2016 will probably forever be remembered as The Worst, but at least I read great books? It’s been a while since I stopped setting specific reading goals. Now I just try to branch out in new areas. Here’s how 2016 shaped up for me.
Started reading comics
I never read comics as a kid. (Unless you count those massive Shonen Jump compilations; I loved those!) But in 2016, as more buzz was surrounding characters I loved and as I defended comics and graphic novels as a worthy format for young readers, I tried to incorporate them into my own reading life. I got a comixology account based on an awesome Twitter reco and it really made buying comics so much easier. I dabbled in series I thought I would like and tried ones I had never heard of. I discovered that I don’t like reading digitally but don’t want to invest in going all the way to the comic book shop unless I know I want the series. I also learned (after several such trips to the comic book shop) that I really do prefer reading trade editions. Single issues feel like a tease.
I read all three collections of Miles Morales: Ultimate Spider-Man and loved them! Miles is such an excellent character and I do hope to see him in other Marvel media soon. Then I burned through all of Sex Criminals. I can’t believe how much I enjoyed that series. Very weird and hilariously inappropriate but also poignant and heart-warming? I stopped reading when it reached the hiatus. Not sure if I’ll pick it back up again. Don’t want to ruin the magic, yknow. I also started reading Rat Queens and really liked it but the issues surrounding the creators made me put it on the backburner. I think I’ll do a bit more research to see if it is worth revisiting the series.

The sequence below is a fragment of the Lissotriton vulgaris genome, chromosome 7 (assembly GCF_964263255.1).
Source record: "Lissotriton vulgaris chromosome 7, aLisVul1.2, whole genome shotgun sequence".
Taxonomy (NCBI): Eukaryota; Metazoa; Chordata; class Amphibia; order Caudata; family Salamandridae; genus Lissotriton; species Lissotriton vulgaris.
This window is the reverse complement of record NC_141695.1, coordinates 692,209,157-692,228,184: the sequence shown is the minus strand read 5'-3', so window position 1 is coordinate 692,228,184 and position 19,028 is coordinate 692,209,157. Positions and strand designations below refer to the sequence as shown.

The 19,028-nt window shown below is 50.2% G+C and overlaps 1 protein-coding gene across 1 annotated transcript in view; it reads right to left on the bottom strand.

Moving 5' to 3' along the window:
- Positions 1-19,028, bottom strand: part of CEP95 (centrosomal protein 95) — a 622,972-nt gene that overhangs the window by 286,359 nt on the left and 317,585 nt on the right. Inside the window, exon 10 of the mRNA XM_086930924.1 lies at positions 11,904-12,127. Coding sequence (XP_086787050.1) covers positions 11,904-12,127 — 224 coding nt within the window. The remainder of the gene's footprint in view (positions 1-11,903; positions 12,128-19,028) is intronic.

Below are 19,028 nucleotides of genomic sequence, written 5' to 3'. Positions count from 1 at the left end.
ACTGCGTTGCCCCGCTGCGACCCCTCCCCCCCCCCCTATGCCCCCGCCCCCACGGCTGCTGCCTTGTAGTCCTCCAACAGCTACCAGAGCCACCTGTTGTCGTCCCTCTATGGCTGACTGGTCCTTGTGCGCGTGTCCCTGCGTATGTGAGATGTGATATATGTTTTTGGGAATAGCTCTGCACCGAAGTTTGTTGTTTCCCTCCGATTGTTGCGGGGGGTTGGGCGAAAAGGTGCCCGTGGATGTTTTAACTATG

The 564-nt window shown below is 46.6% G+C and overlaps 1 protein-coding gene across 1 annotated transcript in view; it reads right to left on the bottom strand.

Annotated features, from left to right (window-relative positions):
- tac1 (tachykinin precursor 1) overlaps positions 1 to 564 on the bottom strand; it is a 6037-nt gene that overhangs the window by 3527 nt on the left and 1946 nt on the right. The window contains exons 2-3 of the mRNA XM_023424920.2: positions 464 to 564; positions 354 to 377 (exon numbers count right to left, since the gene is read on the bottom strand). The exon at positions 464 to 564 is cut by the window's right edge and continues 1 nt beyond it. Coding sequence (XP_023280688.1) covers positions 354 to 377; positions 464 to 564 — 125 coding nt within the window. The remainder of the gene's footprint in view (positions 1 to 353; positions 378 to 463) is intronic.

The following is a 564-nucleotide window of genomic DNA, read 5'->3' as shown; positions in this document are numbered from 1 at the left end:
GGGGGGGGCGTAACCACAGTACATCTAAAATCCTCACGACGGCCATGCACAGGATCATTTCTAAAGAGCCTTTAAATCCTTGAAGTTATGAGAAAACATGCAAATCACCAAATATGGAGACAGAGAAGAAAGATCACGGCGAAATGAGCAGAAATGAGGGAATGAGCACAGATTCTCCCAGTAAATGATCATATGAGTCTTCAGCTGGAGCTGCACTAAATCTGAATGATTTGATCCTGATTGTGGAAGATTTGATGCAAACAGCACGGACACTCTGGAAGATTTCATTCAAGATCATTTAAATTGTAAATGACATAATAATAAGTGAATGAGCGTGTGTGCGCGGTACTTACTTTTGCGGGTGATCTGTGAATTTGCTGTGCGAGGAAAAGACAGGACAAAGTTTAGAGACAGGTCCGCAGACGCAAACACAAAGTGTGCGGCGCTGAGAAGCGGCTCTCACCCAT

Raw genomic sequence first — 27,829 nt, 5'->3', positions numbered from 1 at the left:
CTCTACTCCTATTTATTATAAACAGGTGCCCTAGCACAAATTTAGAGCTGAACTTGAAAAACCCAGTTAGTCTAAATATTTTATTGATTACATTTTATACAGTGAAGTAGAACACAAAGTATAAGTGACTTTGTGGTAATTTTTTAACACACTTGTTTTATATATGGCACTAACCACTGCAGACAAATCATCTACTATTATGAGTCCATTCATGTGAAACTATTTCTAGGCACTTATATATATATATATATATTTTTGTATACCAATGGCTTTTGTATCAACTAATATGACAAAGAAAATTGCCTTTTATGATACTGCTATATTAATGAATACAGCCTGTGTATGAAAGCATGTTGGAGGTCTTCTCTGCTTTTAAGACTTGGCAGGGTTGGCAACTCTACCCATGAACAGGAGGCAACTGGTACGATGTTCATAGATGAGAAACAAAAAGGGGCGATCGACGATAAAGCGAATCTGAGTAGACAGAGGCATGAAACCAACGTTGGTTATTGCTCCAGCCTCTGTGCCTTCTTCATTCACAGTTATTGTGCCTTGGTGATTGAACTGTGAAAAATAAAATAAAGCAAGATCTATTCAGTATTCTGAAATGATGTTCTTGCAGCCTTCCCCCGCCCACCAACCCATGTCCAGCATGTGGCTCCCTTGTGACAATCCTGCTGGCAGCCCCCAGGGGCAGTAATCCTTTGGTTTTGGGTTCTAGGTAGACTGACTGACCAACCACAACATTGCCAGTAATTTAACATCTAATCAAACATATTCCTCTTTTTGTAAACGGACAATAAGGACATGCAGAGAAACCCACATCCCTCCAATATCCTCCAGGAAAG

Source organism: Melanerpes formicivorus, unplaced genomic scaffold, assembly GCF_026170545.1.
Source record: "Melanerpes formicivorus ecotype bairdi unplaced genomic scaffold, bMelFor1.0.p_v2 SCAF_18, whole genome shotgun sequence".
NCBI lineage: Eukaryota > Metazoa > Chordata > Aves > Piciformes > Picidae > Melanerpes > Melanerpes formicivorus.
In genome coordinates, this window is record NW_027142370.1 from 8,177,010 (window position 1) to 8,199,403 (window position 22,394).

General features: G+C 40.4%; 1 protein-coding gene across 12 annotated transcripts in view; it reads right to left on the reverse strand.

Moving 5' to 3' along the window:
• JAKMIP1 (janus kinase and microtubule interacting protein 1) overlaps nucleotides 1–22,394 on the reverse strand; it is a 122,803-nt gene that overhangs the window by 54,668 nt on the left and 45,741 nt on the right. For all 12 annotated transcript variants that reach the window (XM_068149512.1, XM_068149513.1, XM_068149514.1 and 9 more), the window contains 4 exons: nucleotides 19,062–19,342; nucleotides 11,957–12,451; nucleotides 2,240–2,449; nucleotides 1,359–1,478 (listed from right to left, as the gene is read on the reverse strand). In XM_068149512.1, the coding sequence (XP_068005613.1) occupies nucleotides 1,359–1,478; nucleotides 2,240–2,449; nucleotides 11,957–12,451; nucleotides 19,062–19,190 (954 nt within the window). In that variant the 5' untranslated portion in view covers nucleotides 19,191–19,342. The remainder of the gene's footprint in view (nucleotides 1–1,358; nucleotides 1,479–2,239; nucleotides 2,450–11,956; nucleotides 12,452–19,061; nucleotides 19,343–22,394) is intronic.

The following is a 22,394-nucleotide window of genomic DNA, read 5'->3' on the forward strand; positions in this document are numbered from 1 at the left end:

Read a lot of books about South Africa
Is South Africa having a moment in North American publishing? This year I read 4 books set in South
Africa and know of 2 more that are forthcoming in 2017 and 2018. My favourites were Born a Crime by Trevor Noah and When Morning Comes by Arushi Raina. I am always curious about how Blackness is shaped and experienced in different contexts and Noah’s memoir is an excellent portrayal of his experience. The language around race in South Africa is very different from what I know and I was fascinated to learn more. Raina’s book is YA historical fiction but, man oh man, it read like a dystopian novel. Zanele is the badass-give no fucks-take down the oppressor black girl protagonist I have been waiting for all these years. If I could, I would press this book into peoples’ hands like a grandma slipping you birthday money. It’s that good.
66 books logged on Goodreads (this does not include manuscripts I read for work)
33 books by people of color (29 unique authors): 50%
- 24 books by women of color (21 unique authors): 38%
- 10 books by black women (10 unique authors): 15%
I think comics is what messed up my ratio. (Yes, I consider 50% low.) I read 24 comics this year (36%), 18 of which were about people of color. But only 8 were by people of color. So. This really reinforces how important it is for me to focus on creators rather than characters.